Conjecture: What if we had known about the post-war killing?
What if President George W. Bush had somehow been able to predict that insurgent guerrillas would continue to ambush and bomb American soldiers long after the coalition forces deposed Saddam Hussein as the ruler of Iraq? Would he still have taken us to war?
Based on the best intelligence available — which apparently was not very good — Bush and President Bill Clinton before him both believed that Saddam had deadly weapons that could kill masses of people. As further evidence of it, Saddam chose to violate an agreement that he had made with the United Nations to allow inspectors to verify that Iraq was free of such weapons.
It now appears that if Saddam had the weapons, they were moved out of the country, perhaps to adjacent Syria, before the coalition took control of the country.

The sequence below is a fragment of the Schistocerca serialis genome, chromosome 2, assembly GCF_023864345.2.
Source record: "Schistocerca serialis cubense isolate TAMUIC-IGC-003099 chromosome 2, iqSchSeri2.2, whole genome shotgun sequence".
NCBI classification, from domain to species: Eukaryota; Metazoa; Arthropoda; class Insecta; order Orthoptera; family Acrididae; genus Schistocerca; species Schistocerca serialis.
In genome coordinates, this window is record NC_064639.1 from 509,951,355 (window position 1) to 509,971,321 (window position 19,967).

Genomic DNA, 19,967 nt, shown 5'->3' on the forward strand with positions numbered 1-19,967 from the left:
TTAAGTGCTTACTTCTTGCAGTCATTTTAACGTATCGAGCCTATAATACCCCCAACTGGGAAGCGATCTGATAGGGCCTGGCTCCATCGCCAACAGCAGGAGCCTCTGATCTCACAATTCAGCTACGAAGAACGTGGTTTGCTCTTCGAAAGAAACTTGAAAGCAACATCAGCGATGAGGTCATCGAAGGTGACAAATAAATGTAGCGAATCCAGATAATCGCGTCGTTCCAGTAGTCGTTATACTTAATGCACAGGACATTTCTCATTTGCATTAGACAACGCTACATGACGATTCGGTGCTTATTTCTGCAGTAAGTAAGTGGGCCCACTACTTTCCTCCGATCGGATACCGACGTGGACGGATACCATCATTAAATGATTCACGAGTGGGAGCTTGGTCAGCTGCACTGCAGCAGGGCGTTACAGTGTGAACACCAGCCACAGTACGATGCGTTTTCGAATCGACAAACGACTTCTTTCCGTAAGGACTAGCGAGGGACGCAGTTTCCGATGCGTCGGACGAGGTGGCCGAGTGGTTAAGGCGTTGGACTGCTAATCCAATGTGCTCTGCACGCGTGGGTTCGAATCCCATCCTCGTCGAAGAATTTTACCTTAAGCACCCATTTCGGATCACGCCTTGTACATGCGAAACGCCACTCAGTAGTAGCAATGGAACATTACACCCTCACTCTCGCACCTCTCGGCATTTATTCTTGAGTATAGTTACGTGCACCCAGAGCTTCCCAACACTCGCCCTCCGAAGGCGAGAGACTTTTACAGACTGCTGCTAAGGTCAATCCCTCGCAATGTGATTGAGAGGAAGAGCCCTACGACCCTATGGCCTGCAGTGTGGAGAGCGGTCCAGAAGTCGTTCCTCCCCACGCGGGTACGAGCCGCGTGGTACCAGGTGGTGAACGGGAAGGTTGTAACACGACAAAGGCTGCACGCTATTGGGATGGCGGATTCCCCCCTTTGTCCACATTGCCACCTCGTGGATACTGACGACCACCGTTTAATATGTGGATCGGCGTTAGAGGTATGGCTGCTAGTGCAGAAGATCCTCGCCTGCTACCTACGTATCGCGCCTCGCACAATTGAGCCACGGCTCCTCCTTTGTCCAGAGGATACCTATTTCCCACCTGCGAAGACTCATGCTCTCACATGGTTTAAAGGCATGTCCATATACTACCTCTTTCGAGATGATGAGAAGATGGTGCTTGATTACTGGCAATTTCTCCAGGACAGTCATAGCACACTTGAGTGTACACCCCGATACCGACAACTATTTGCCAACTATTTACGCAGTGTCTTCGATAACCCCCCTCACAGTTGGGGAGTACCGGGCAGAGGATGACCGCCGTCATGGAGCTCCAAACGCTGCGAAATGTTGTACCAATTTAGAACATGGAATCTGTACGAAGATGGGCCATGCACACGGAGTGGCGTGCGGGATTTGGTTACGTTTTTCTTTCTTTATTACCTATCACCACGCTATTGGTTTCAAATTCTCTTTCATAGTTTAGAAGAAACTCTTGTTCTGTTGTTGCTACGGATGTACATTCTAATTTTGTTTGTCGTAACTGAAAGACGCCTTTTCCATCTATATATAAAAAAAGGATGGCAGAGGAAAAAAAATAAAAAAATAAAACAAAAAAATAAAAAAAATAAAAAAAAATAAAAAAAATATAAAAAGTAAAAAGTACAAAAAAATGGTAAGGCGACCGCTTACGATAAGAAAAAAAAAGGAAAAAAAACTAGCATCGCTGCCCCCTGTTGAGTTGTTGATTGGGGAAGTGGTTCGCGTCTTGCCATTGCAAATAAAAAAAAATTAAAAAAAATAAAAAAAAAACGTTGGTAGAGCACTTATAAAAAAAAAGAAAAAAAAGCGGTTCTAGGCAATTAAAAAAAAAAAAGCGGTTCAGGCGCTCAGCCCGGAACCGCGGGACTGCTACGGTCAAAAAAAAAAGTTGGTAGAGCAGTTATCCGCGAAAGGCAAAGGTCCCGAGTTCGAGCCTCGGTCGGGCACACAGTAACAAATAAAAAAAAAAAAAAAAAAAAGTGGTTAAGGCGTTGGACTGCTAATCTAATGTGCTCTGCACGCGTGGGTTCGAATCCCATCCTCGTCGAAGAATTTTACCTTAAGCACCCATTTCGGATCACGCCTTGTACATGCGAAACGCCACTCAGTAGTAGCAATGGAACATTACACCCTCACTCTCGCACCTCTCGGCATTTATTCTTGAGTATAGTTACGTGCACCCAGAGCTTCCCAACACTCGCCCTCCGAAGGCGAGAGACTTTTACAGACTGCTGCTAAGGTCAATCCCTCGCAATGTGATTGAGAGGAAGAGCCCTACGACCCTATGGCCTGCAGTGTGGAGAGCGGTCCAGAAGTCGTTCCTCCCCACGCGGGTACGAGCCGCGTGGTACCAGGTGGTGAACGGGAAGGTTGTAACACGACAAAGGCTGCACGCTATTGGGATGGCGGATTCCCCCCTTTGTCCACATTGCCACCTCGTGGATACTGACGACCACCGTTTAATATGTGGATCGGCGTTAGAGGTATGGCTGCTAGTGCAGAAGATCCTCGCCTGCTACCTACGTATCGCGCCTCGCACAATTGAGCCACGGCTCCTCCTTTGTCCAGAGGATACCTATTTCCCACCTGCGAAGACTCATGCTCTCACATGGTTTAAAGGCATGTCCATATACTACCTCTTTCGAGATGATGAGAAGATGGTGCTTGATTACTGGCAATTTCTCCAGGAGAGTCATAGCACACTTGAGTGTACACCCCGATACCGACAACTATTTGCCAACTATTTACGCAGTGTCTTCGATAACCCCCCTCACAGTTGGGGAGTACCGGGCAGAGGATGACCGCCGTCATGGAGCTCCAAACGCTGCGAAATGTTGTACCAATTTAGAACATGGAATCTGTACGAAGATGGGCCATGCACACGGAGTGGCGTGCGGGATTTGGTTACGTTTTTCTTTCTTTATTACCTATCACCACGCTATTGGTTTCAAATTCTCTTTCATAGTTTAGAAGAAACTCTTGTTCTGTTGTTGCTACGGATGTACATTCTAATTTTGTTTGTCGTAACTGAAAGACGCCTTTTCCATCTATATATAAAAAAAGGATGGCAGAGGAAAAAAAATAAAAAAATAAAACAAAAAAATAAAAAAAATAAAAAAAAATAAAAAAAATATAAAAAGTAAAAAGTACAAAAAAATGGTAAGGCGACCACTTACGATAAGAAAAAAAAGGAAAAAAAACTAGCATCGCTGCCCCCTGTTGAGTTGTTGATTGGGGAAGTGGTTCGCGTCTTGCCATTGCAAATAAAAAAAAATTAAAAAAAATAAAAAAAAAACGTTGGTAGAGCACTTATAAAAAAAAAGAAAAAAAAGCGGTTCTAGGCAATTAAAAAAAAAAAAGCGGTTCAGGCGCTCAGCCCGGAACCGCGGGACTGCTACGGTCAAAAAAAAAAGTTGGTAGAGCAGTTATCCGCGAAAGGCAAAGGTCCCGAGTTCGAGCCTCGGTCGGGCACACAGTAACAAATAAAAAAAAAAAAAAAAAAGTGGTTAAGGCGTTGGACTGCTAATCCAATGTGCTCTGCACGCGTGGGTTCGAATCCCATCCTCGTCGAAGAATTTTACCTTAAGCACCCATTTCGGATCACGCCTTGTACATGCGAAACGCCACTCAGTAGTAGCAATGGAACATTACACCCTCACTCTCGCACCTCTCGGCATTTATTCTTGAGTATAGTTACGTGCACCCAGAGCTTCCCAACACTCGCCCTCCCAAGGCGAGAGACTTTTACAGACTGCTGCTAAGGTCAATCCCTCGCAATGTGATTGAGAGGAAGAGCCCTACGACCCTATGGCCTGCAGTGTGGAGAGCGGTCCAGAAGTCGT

But suppose he did possess them, as everyone thought. Would it have been right, even if the post-war bombings had been foretold, to invade Iraq to ensure that the weapons would not be used against Americans or our allies?
These are questions that we need to keep in mind.
The answers are: Yes, if we were sure Saddam had the weapons. Failing to act would have shirked the president’s responsibility to maintain the security of the United States.
And yes, his responsibility would have been the same even if he had known that the insurgent bombings and ambushes would occur. War nearly always involves casualties. That is a cruel fact but one that we cannot ignore. We assume going into any conflict that the lives of American soldiers are at risk.
So far, we have lost around 900 soldiers in the war and in its bloody aftermath. Many more Iraqis have died. The blame for this carnage does not rest with the United States, Great Britain and the other countries in the coalition. It belongs to Saddam Hussein.
Published in Editorials on June 26, 2004 11:42 PM